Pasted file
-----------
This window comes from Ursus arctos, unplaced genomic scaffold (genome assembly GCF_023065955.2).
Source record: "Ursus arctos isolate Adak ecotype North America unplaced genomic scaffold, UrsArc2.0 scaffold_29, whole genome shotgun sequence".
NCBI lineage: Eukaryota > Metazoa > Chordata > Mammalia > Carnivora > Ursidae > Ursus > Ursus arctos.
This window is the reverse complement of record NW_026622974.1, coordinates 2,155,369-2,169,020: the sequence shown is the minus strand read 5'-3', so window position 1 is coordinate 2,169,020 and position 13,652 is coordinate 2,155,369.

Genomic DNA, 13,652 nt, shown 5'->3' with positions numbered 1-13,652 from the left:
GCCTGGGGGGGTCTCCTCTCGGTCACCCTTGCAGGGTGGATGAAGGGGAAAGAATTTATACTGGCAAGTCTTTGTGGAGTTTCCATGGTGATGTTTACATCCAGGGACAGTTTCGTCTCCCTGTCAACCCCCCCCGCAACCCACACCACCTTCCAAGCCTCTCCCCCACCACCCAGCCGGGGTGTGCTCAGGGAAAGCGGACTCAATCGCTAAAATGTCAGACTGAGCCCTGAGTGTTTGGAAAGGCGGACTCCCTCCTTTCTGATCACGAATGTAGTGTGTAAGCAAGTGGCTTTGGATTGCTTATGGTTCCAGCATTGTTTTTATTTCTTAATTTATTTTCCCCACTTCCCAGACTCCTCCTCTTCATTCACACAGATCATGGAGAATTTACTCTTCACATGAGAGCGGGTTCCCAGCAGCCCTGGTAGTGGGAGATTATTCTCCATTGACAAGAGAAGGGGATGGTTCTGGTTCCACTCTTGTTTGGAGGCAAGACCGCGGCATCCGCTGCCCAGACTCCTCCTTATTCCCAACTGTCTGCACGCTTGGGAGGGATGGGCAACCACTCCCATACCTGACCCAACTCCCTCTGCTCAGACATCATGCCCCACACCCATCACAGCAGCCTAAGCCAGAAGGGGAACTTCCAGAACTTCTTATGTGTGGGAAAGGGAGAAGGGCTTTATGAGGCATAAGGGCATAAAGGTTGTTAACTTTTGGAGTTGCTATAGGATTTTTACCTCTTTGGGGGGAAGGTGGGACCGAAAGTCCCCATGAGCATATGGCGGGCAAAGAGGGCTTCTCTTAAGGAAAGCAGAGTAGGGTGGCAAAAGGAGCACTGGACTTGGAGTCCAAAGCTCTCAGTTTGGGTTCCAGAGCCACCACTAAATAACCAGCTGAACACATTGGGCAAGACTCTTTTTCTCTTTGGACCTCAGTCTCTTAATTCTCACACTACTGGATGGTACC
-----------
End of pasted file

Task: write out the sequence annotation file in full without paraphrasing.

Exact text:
This window comes from Ursus arctos, unplaced genomic scaffold (genome assembly GCF_023065955.2).
Source record: "Ursus arctos isolate Adak ecotype North America unplaced genomic scaffold, UrsArc2.0 scaffold_29, whole genome shotgun sequence".
NCBI lineage: Eukaryota > Metazoa > Chordata > Mammalia > Carnivora > Ursidae > Ursus > Ursus arctos.
This window is the reverse complement of record NW_026622974.1, coordinates 2,155,369-2,169,020: the sequence shown is the minus strand read 5'-3', so window position 1 is coordinate 2,169,020 and position 13,652 is coordinate 2,155,369.

Genomic DNA, 13,652 nt, shown 5'->3' with positions numbered 1-13,652 from the left:
GCCTGGGGGGGTCTCCTCTCGGTCACCCTTGCAGGGTGGATGAAGGGGAAAGAATTTATACTGGCAAGTCTTTGTGGAGTTTCCATGGTGATGTTTACATCCAGGGACAGTTTCGTCTCCCTGTCAACCCCCCCCGCAACCCACACCACCTTCCAAGCCTCTCCCCCACCACCCAGCCGGGGTGTGCTCAGGGAAAGCGGACTCAATCGCTAAAATGTCAGACTGAGCCCTGAGTGTTTGGAAAGGCGGACTCCCTCCTTTCTGATCACGAATGTAGTGTGTAAGCAAGTGGCTTTGGATTGCTTATGGTTCCAGCATTGTTTTTATTTCTTAATTTATTTTCCCCACTTCCCAGACTCCTCCTCTTCATTCACACAGATCATGGAGAATTTACTCTTCACATGAGAGCGGGTTCCCAGCAGCCCTGGTAGTGGGAGATTATTCTCCATTGACAAGAGAAGGGGATGGTTCTGGTTCCACTCTTGTTTGGAGGCAAGACCGCGGCATCCGCTGCCCAGACTCCTCCTTATTCCCAACTGTCTGCACGCTTGGGAGGGATGGGCAACCACTCCCATACCTGACCCAACTCCCTCTGCTCAGACATCATGCCCCACACCCATCACAGCAGCCTAAGCCAGAAGGGGAACTTCCAGAACTTCTTATGTGTGGGAAAGGGAGAAGGGCTTTATGAGGCATAAGGGCATAAAGGTTGTTAACTTTTGGAGTTGCTATAGGATTTTTACCTCTTTGGGGGGAAGGTGGGACCGAAAGTCCCCATGAGCATATGGCGGGCAAAGAGGGCTTCTCTTAAGGAAAGCAGAGTAGGGTGGCAAAAGGAGCACTGGACTTGGAGTCCAAAGCTCTCAGTTTGGGTTCCAGAGCCACCACTAAATAACCAGCTGAACACATTGGGCAAGACTCTTTTTCTCTTTGGACCTCAGTCTCTTAATTCTCACACTACTGGATGGTACC